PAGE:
A staff report provided by the Department of Planning and Economic Opportunity stated “it is the intent of these changes to protect the unique character of the barrier island and provide for sustainable shoreline development. The ecology and aesthetics of Amelia Island’s unique and fragile coastline would benefit from lower building heights, which would help to retain scenic views enjoyed by residents and visitors. Keeping building height more in line with tree canopy height will provide a long-term public benefit that will help retain the Island’s charm and unique character, a quality of life that will strengthen the Island’s economy and culture.”

Places like Miami Beach, Myrtle Beach and Daytona were referred to as other “over-developed” resort locations which the voters and residents of Amelia Island do not want.

Apropos to the discussion was a presentation given by County Attorney Mullin on the “Bert Harris Act,” otherwise known as the Private Property Rights Protection Act.

As outlined in Mullin’s presentation, “The Bert Harris Act created a new cause of action for private property owners whose real property is inordinately burdened by a government action not rising to the level of a taking.”

Mullin went on to explain, that “before filing an action under the Bert Harris Act, a claimant must generally give 150-days’ notice to the government entity along with a valid appraisal showing the loss in the property’s fair market value.”

Once things proceeded to “Board Discussion.” Commissioner John Martin (representing District 1) stated that he wanted to make sure “we are not willy-nilly approving something without taking into consideration a possible downside to the taxpayer . . . [that] there is a process in place to mitigate that downside.”

Martin acknowledged that he knew about the Riverstone issue but was not aware of other concerns regarding mortgages and insurance.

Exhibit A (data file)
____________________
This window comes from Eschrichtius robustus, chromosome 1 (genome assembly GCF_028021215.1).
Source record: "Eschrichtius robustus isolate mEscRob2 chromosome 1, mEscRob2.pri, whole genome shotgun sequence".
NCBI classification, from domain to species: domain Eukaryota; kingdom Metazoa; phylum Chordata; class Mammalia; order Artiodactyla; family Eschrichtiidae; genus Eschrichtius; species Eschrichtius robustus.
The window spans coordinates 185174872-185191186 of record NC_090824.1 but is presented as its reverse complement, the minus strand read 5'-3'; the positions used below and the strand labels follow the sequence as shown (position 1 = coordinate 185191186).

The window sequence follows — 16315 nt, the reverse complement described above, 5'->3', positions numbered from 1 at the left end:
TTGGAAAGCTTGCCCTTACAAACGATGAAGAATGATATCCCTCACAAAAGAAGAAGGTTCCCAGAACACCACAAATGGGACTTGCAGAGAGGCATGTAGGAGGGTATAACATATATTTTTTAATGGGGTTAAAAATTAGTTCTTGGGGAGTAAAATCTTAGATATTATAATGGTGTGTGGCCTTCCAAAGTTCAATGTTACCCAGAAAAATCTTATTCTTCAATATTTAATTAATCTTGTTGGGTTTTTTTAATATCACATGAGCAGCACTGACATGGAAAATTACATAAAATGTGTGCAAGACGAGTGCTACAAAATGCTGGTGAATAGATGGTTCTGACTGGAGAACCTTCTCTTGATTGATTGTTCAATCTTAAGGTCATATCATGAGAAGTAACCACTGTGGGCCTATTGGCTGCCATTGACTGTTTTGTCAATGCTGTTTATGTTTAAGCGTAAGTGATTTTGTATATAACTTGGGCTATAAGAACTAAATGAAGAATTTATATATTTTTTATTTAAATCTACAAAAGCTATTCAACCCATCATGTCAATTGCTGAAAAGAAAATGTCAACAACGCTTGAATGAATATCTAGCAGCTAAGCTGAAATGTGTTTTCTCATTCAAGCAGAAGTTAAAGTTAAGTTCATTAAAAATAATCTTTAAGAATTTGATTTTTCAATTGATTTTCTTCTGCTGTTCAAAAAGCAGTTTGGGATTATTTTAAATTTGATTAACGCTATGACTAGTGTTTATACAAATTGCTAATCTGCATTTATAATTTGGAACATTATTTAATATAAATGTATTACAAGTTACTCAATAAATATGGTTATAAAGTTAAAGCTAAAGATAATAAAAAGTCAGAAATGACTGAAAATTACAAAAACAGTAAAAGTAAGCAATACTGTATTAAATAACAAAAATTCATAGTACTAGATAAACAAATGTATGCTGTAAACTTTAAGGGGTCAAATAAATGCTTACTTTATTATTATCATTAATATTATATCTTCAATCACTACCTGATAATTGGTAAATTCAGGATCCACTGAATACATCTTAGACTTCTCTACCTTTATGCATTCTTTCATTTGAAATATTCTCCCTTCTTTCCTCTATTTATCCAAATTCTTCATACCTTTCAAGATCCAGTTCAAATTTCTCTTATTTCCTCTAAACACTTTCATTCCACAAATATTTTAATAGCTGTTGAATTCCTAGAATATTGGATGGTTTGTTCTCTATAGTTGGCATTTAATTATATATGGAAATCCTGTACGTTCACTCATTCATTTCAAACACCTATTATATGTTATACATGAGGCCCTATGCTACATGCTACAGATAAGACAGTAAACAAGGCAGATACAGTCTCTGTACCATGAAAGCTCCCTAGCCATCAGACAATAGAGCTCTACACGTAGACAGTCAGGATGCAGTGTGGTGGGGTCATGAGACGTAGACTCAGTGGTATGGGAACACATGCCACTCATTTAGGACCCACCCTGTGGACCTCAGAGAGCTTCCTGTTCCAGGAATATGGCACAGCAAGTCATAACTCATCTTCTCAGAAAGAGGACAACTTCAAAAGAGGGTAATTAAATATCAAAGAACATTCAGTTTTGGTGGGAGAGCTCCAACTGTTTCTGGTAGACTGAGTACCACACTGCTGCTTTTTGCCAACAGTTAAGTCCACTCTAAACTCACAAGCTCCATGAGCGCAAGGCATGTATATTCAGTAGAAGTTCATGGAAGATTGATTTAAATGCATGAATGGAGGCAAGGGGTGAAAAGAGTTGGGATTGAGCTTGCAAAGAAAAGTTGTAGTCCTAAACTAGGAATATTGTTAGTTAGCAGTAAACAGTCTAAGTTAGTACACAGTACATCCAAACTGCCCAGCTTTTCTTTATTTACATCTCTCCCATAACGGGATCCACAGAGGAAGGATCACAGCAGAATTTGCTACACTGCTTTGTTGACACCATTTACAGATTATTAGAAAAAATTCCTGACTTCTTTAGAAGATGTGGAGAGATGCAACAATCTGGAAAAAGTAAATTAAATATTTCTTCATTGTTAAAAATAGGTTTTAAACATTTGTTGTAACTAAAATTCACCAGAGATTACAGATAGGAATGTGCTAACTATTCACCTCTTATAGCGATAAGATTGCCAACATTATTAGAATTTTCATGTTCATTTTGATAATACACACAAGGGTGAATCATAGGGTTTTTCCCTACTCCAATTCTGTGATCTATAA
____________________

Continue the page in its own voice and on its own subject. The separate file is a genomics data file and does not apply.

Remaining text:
In agreement Commissioner Martin, Aaron Bell stated that a 150-day window would provide amble time to “fix’ or “tweak” a few items.

Commissioner Farmer asked about perhaps delaying a vote on the ordinance change to which Commissioner Martin reiterated his stance that 150 days would provide ample time to “drill down deeper” and his suggestion was supported by Commissioner Bell. Again, that vote was 3-2.

Regarding electric bikes, a staff memo to the BOCC stated:

Florida Statute §316.008 provides the authority of local government to regulate electric bicycles on sidewalks. Friends of Amelia Island Trail, Inc. has petitioned the Board of County Commissioners to amend Ordinance 2020-25 and allow Class I electric bicycles on county sidewalks, county-maintained multi-path trails, bicycle paths and trail networks.

County Attorney Michael Mullin briefly outlined Florida Law regarding electric bikes by emphasizing a few salient including:

Does someone who rides an electric bike need a license? NO
Does someone who rides an electric need insurance? NO
Is there a minimum age requirement for riders of electric bikes? NO

However, Florida Law does require that anyone under the age of 16 wear a helmet.

After much public input, County staff was requested to bring to the BOCC, a new draft ordinance that would reflect the comments and concerns expressed.

The proposed ordinance, expected to be presented at the next meeting of the BOCC, will be consistent with State law and will NOT differentiate between “types” of electric bikes – be they Class I, II or III and a speed limit of 10 miles per hour will be posted on county trails.

To view any BOCC meeting in entirety, please go to https://www.nassauclerk.com/watch-meetings/.